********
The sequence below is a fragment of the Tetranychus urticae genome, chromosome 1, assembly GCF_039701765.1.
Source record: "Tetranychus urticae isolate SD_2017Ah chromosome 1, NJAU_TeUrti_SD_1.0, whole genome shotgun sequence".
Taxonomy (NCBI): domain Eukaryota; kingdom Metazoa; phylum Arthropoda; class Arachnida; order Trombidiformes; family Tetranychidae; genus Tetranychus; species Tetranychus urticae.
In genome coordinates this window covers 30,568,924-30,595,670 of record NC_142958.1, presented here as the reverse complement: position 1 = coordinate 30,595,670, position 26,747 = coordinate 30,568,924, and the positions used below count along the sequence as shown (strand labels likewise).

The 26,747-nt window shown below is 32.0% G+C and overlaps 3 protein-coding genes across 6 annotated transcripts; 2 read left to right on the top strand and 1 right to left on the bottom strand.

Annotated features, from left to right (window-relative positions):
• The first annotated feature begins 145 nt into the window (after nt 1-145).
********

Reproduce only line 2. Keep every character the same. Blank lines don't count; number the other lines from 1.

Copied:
Source record: "Tetranychus urticae isolate SD_2017Ah chromosome 1, NJAU_TeUrti_SD_1.0, whole genome shotgun sequence".